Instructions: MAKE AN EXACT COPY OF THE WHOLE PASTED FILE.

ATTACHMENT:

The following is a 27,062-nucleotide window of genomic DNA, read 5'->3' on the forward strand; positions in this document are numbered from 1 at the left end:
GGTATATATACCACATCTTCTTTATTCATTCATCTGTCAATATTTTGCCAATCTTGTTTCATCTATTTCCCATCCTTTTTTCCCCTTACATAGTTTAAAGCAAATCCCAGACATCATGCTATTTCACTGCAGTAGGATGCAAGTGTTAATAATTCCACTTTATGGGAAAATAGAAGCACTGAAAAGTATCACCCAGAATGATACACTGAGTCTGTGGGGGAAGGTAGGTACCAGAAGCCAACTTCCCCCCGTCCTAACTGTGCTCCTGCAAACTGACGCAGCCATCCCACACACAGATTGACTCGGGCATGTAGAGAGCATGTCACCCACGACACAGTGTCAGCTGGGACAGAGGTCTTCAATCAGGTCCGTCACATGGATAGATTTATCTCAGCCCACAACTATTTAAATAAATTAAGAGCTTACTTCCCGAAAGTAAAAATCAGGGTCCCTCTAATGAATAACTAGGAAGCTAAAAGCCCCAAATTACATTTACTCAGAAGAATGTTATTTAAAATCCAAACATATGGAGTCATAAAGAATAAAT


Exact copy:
The following is a 27,062-nucleotide window of genomic DNA, read 5'->3' on the forward strand; positions in this document are numbered from 1 at the left end:
GGTATATATACCACATCTTCTTTATTCATTCATCTGTCAATATTTTGCCAATCTTGTTTCATCTATTTCCCATCCTTTTTTCCCCTTACATAGTTTAAAGCAAATCCCAGACATCATGCTATTTCACTGCAGTAGGATGCAAGTGTTAATAATTCCACTTTATGGGAAAATAGAAGCACTGAAAAGTATCACCCAGAATGATACACTGAGTCTGTGGGGGAAGGTAGGTACCAGAAGCCAACTTCCCCCCGTCCTAACTGTGCTCCTGCAAACTGACGCAGCCATCCCACACACAGATTGACTCGGGCATGTAGAGAGCATGTCACCCACGACACAGTGTCAGCTGGGACAGAGGTCTTCAATCAGGTCCGTCACATGGATAGATTTATCTCAGCCCACAACTATTTAAATAAATTAAGAGCTTACTTCCCGAAAGTAAAAATCAGGGTCCCTCTAATGAATAACTAGGAAGCTAAAAGCCCCAAATTACATTTACTCAGAAGAATGTTATTTAAAATCCAAACATATGGAGTCATAAAGAATAAAT